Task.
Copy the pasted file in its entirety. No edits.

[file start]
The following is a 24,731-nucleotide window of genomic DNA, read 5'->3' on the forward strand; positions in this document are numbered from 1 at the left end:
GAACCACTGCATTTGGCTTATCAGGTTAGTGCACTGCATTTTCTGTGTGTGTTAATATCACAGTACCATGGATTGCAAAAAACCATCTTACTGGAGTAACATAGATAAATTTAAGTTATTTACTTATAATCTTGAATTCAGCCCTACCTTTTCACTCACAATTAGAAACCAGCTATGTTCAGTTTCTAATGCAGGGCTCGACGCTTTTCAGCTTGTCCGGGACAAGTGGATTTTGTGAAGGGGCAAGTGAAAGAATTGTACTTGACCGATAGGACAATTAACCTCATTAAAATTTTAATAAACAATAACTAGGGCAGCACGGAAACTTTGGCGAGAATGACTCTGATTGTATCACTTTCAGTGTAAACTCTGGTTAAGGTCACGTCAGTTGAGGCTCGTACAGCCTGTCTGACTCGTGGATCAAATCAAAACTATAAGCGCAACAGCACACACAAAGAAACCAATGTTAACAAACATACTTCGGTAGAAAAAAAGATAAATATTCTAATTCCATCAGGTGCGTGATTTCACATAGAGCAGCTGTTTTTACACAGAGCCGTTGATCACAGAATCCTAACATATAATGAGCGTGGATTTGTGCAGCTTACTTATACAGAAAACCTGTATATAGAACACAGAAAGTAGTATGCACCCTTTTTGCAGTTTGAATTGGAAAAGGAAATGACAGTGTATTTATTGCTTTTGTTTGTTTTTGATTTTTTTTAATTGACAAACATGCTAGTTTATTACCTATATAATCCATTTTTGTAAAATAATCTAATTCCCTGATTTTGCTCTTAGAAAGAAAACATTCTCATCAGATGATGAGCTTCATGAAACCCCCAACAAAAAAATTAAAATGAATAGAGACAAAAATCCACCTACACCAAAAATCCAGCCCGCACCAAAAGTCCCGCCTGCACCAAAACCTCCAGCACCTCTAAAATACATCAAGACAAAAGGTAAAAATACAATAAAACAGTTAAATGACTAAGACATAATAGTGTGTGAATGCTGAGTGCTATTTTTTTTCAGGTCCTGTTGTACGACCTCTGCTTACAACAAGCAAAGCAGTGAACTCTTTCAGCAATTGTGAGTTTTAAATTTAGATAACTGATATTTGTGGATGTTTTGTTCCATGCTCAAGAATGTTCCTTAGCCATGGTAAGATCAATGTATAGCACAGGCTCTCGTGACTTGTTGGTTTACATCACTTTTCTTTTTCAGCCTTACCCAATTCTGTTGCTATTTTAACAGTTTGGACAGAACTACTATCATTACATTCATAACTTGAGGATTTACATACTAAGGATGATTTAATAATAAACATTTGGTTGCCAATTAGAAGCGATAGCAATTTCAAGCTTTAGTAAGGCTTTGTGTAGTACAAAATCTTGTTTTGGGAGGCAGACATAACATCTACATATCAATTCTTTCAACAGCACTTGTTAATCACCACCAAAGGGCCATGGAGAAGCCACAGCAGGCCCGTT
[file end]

The following is a 24,731-nucleotide window of genomic DNA, read 5'->3' on the forward strand; positions in this document are numbered from 1 at the left end:
GAACCACTGCATTTGGCTTATCAGGTTAGTGCACTGCATTTTCTGTGTGTGTTAATATCACAGTACCATGGATTGCAAAAAACCATCTTACTGGAGTAACATAGATAAATTTAAGTTATTTACTTATAATCTTGAATTCAGCCCTACCTTTTCACTCACAATTAGAAACCAGCTATGTTCAGTTTCTAATGCAGGGCTCGACGCTTTTCAGCTTGTCCGGGACAAGTGGATTTTGTGAAGGGGCAAGTGAAAGAATTGTACTTGACCGATAGGACAATTAACCTCATTAAAATTTTAATAAACAATAACTAGGGCAGCACGGAAACTTTGGCGAGAATGACTCTGATTGTATCACTTTCAGTGTAAACTCTGGTTAAGGTCACGTCAGTTGAGGCTCGTACAGCCTGTCTGACTCGTGGATCAAATCAAAACTATAAGCGCAACAGCACACACAAAGAAACCAATGTTAACAAACATACTTCGGTAGAAAAAAAGATAAATATTCTAATTCCATCAGGTGCGTGATTTCACATAGAGCAGCTGTTTTTACACAGAGCCGTTGATCACAGAATCCTAACATATAATGAGCGTGGATTTGTGCAGCTTACTTATACAGAAAACCTGTATATAGAACACAGAAAGTAGTATGCACCCTTTTTGCAGTTTGAATTGGAAAAGGAAATGACAGTGTATTTATTGCTTTTGTTTGTTTTTGATTTTTTTTAATTGACAAACATGCTAGTTTATTACCTATATAATCCATTTTTGTAAAATAATCTAATTCCCTGATTTTGCTCTTAGAAAGAAAACATTCTCATCAGATGATGAGCTTCATGAAACCCCCAACAAAAAAATTAAAATGAATAGAGACAAAAATCCACCTACACCAAAAATCCAGCCCGCACCAAAAGTCCCGCCTGCACCAAAACCTCCAGCACCTCTAAAATACATCAAGACAAAAGGTAAAAATACAATAAAACAGTTAAATGACTAAGACATAATAGTGTGTGAATGCTGAGTGCTATTTTTTTTCAGGTCCTGTTGTACGACCTCTGCTTACAACAAGCAAAGCAGTGAACTCTTTCAGCAATTGTGAGTTTTAAATTTAGATAACTGATATTTGTGGATGTTTTGTTCCATGCTCAAGAATGTTCCTTAGCCATGGTAAGATCAATGTATAGCACAGGCTCTCGTGACTTGTTGGTTTACATCACTTTTCTTTTTCAGCCTTACCCAATTCTGTTGCTATTTTAACAGTTTGGACAGAACTACTATCATTACATTCATAACTTGAGGATTTACATACTAAGGATGATTTAATAATAAACATTTGGTTGCCAATTAGAAGCGATAGCAATTTCAAGCTTTAGTAAGGCTTTGTGTAGTACAAAATCTTGTTTTGGGAGGCAGACATAACATCTACATATCAATTCTTTCAACAGCACTTGTTAATCACCACCAAAGGGCCATGGAGAAGCCACAGCAGGCCCGTT